IRC Section 6330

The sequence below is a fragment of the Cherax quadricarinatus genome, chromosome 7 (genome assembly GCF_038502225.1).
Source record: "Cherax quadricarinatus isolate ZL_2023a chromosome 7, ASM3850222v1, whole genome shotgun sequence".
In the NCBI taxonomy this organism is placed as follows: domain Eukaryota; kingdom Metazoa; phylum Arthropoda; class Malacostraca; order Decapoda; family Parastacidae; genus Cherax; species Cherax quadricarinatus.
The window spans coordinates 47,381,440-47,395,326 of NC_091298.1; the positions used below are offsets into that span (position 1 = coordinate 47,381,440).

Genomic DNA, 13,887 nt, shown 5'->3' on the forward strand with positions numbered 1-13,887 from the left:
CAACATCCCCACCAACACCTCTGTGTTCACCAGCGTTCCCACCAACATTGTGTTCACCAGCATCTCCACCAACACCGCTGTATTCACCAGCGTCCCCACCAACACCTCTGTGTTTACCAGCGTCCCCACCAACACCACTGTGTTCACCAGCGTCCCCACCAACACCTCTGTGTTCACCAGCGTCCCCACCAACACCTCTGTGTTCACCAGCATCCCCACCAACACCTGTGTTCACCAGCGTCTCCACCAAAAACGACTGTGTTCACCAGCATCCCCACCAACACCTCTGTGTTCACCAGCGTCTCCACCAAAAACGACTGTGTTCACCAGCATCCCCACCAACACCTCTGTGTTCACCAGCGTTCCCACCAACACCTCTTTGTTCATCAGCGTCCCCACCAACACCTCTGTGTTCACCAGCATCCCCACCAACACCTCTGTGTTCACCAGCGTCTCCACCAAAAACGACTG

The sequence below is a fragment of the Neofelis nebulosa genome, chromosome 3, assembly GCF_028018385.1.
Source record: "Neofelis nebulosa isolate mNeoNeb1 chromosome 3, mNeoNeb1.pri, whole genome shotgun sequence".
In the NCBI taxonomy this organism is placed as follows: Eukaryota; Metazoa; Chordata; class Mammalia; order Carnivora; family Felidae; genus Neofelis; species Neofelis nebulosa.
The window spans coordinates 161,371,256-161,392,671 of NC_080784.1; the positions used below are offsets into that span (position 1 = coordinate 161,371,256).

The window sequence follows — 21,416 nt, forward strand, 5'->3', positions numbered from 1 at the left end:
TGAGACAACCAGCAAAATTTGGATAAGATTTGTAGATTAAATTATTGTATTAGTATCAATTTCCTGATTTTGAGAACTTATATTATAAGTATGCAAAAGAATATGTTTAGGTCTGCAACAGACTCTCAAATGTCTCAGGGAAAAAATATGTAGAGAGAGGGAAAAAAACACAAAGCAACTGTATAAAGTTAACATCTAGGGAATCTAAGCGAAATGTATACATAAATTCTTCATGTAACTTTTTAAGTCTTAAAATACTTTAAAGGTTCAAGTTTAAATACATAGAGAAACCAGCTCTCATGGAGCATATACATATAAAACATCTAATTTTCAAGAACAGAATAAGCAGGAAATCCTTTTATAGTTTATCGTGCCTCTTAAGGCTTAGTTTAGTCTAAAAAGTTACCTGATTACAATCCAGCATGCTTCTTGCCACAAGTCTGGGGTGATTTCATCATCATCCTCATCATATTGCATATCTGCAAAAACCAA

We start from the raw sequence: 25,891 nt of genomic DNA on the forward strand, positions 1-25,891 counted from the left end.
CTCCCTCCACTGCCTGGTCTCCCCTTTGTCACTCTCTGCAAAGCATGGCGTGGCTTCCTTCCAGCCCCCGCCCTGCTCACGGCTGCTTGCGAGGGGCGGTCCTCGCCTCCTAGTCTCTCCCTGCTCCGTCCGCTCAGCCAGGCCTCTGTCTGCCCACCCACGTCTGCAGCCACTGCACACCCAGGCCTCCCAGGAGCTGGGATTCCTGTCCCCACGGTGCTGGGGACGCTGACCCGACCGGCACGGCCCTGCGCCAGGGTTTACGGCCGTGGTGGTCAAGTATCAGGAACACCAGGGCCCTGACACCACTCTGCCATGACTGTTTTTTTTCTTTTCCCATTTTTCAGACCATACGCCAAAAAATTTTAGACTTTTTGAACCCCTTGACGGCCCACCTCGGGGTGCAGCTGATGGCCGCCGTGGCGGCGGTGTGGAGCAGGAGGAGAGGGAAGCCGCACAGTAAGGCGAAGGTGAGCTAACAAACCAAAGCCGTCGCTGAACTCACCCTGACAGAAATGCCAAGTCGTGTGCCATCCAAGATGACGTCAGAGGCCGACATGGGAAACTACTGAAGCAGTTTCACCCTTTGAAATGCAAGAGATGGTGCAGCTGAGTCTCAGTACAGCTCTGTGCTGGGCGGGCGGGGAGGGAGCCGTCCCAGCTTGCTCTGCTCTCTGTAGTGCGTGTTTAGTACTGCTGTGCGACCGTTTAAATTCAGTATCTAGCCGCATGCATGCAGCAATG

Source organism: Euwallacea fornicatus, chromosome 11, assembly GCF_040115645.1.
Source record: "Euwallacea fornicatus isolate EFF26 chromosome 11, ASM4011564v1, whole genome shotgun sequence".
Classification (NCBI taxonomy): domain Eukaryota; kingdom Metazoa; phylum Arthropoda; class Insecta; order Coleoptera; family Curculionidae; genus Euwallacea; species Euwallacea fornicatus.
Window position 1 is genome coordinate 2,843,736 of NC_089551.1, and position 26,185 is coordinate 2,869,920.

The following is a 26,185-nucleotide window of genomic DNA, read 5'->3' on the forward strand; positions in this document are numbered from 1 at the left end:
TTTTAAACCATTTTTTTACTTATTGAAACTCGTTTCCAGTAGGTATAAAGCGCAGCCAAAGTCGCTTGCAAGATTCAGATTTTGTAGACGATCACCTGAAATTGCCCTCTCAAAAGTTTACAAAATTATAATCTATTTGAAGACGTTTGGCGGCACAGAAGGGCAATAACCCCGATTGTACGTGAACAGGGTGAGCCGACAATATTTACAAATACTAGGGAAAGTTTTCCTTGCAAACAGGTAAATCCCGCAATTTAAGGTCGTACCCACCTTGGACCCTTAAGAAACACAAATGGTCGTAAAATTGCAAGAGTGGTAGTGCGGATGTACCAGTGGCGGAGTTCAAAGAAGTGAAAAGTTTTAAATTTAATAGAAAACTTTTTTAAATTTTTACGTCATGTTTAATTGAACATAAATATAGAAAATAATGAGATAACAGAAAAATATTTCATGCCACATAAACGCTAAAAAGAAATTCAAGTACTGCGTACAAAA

The Tax Court ruled in Edgerton Mighty and Eulalee Mighty v. Comm’r of Internal Revenue, T.C. Memo 2022-44, filed on May 4, 2022 that a taxpayer may dispute his underlying liability in a Collection Due Process case only if he did not receive a valid notice of deficiency or otherwise have a prior opportunity to contest his liability. This is a common ruling by the Tax Court and illustrates the fact that there are limited opportunities for liability review. It is highly advised that the taxpayer take advantage of the Appeals process post IRS Exam. Alternatively, this practitioner has found that the Offer in Compromise – Doubt as to Liability works very well to work through the issues if an opportunity to review liability has been missed. In the instant case, the taxpayers were examined and under exam the IRS made three changes to their return: 1) adjusted taxpayers’ itemized deductions by $35,923, 2) adjusted deductions on schedule C by $12,605 and 3) adjusted income to account for $28,296 of other income from cancellation of debt. The IRS issued a notice of deficiency for $17,304 plus penalties and interest. Shortly after, the taxpayers filed an amendment of the return and substantiated that Chase Bank had issued duplicate 1099-C documents – one to their daughter and one to them as guarantors, for the cancellation of debt. The IRS agreed and removed this item of income from their assessment. The IRS then filed a notice of federal tax lien on the remaining debt and the taxpayers filed a request for Collection Due Process hearing in response to that notice. The taxpayers never seemed to understand why they owed the government. In spite of discussions with IRS Appeals and proceeding to Tax Court, they continued to argue that the cancellation of debt was not appropriate. Both IRS Appeals and the Court explained that they owed for other reasons. Ultimately, the ruling was going to be the same no matter what. The underlying liability could not be addressed in Appeals because they had had an opportunity to review the liability at the time the notice of deficiency was issued. The Tax Court ruled that Appeals had not abused its discretion.